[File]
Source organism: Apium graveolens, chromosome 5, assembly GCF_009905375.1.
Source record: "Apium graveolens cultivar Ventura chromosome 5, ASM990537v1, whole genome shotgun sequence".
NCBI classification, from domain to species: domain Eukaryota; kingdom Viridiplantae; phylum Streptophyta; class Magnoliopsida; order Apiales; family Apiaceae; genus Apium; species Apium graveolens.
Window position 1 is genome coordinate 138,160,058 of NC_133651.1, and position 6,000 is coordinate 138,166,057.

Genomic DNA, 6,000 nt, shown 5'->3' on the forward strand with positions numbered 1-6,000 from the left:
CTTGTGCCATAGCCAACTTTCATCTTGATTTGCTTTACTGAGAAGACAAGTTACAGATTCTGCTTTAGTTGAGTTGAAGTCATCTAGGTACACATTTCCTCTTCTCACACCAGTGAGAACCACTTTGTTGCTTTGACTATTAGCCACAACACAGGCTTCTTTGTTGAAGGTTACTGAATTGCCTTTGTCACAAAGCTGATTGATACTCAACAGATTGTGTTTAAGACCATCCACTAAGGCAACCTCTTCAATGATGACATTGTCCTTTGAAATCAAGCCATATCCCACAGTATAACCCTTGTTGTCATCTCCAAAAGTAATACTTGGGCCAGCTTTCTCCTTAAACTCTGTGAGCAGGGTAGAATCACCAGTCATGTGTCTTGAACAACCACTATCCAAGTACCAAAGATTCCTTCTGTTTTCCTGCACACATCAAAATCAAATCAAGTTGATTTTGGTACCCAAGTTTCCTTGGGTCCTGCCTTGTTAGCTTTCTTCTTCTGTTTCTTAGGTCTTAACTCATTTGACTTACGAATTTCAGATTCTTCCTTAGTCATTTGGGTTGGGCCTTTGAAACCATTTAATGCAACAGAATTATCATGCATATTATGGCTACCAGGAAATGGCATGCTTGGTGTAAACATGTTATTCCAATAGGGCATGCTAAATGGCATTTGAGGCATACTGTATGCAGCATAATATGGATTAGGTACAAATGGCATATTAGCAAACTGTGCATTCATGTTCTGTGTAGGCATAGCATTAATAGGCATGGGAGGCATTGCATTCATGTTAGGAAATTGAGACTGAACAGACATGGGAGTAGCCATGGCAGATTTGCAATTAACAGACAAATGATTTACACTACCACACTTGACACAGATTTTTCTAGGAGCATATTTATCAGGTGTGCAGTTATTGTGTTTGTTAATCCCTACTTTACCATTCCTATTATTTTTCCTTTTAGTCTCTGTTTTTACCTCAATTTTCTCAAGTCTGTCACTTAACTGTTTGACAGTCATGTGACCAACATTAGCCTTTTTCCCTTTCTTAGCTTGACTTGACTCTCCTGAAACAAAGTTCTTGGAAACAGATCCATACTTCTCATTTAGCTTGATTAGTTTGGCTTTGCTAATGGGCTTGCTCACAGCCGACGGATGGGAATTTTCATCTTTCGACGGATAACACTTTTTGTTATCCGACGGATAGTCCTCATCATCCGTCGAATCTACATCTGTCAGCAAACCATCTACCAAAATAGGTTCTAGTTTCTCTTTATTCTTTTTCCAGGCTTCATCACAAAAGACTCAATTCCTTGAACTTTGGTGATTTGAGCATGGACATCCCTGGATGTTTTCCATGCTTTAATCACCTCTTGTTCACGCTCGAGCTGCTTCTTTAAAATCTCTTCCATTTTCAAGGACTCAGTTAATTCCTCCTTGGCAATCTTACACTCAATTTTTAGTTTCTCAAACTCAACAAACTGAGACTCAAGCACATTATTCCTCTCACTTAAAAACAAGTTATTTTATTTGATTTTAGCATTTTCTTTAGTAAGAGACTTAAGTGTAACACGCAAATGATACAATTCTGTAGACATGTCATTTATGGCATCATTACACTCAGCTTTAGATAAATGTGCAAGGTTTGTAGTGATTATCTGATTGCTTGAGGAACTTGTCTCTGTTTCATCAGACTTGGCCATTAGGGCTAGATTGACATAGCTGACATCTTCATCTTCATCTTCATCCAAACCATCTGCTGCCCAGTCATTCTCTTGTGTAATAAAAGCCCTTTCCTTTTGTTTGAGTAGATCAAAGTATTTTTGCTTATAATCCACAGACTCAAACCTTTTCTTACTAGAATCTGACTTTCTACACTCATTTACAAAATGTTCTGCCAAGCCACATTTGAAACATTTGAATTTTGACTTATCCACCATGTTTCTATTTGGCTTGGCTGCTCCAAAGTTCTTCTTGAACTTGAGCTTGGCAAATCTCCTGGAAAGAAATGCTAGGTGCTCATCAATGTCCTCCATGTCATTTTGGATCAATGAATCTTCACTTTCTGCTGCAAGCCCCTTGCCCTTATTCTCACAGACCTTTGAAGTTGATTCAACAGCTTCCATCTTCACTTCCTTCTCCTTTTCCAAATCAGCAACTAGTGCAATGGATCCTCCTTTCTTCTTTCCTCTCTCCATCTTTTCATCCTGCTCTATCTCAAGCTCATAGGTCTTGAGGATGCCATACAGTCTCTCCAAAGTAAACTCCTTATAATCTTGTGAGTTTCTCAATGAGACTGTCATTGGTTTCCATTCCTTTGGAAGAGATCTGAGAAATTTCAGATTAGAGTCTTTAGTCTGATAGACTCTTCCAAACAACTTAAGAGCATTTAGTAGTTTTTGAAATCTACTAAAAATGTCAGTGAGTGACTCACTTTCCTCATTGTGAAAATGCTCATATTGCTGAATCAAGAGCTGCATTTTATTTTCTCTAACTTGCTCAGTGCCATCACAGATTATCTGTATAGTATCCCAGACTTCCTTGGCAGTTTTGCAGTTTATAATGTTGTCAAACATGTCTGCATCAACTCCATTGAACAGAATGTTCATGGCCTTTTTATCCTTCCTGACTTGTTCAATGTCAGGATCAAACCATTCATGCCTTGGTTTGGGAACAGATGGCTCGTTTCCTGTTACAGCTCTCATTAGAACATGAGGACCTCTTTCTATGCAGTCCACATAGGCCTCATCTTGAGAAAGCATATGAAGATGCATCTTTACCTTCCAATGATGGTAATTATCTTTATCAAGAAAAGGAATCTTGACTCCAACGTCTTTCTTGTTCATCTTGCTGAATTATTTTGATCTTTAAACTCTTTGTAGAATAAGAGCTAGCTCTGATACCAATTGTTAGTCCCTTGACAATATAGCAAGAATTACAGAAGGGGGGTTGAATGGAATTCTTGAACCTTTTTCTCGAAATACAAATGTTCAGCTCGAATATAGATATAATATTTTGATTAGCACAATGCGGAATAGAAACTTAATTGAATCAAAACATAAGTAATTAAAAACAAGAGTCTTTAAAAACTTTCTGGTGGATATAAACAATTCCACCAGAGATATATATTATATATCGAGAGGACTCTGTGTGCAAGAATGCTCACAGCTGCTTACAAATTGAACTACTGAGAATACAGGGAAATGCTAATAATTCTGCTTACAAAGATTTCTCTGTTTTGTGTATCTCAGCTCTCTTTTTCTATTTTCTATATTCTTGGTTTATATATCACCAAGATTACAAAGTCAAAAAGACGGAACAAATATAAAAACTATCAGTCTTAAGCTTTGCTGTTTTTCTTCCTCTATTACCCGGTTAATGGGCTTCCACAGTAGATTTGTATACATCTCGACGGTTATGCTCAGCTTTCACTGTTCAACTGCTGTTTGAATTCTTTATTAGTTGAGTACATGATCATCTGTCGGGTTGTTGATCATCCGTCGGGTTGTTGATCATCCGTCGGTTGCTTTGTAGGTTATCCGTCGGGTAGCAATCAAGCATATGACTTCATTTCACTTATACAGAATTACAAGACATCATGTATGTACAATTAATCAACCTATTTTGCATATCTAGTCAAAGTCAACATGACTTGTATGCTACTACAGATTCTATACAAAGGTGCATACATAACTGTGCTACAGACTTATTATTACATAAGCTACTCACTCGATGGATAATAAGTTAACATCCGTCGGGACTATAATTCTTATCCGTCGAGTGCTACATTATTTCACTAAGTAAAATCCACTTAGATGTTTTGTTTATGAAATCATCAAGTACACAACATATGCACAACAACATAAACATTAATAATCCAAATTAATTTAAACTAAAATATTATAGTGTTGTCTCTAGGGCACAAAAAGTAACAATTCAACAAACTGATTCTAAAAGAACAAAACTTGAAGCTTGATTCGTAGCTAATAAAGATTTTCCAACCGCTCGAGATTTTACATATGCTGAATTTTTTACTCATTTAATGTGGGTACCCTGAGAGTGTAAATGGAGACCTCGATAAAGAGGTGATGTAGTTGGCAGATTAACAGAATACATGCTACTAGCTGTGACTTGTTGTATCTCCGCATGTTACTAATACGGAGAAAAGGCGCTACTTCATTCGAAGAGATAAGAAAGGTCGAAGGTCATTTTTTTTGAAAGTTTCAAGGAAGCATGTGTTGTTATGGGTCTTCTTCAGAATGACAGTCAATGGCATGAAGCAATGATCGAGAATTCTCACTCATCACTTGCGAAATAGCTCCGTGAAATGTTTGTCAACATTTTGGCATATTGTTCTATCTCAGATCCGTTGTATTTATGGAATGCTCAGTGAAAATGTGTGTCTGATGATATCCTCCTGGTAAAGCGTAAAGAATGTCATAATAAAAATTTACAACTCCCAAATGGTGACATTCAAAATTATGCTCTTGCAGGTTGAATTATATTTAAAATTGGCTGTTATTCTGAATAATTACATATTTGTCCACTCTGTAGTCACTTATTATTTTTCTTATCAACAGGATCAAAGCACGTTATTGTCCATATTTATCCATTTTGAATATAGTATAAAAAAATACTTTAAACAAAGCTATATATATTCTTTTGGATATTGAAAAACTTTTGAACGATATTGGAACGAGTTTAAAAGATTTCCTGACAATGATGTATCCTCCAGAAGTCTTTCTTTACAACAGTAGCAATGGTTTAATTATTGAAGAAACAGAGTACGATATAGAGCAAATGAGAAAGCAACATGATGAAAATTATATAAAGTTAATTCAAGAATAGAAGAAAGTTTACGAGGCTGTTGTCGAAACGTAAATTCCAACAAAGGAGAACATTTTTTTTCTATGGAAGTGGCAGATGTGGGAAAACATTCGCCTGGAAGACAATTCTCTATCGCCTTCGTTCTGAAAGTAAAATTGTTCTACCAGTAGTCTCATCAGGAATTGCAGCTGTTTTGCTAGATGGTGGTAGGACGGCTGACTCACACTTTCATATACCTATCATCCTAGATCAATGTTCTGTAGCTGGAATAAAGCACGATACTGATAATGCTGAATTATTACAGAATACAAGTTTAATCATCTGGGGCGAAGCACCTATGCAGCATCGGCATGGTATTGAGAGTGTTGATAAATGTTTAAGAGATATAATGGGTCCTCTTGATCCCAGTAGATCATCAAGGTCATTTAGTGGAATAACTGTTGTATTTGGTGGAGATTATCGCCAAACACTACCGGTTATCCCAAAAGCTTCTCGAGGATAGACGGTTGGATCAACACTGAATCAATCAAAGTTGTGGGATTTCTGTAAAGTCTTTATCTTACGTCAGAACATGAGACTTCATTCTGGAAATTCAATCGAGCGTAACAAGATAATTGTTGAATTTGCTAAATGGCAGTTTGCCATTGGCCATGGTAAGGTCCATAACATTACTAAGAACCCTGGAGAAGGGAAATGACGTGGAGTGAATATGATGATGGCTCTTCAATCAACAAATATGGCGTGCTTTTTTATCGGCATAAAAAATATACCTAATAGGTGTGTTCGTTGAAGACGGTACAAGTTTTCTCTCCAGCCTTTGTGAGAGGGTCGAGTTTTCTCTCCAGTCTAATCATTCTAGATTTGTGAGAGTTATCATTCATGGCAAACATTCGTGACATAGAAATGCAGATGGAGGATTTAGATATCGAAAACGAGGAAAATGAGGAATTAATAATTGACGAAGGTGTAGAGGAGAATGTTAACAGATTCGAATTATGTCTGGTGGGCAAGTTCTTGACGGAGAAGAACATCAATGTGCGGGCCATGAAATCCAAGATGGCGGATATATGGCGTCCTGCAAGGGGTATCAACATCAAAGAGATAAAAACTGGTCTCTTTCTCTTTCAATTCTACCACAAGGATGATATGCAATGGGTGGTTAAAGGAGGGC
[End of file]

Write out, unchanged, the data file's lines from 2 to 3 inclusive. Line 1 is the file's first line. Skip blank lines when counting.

Source record: "Apium graveolens cultivar Ventura chromosome 5, ASM990537v1, whole genome shotgun sequence".
NCBI classification, from domain to species: domain Eukaryota; kingdom Viridiplantae; phylum Streptophyta; class Magnoliopsida; order Apiales; family Apiaceae; genus Apium; species Apium graveolens.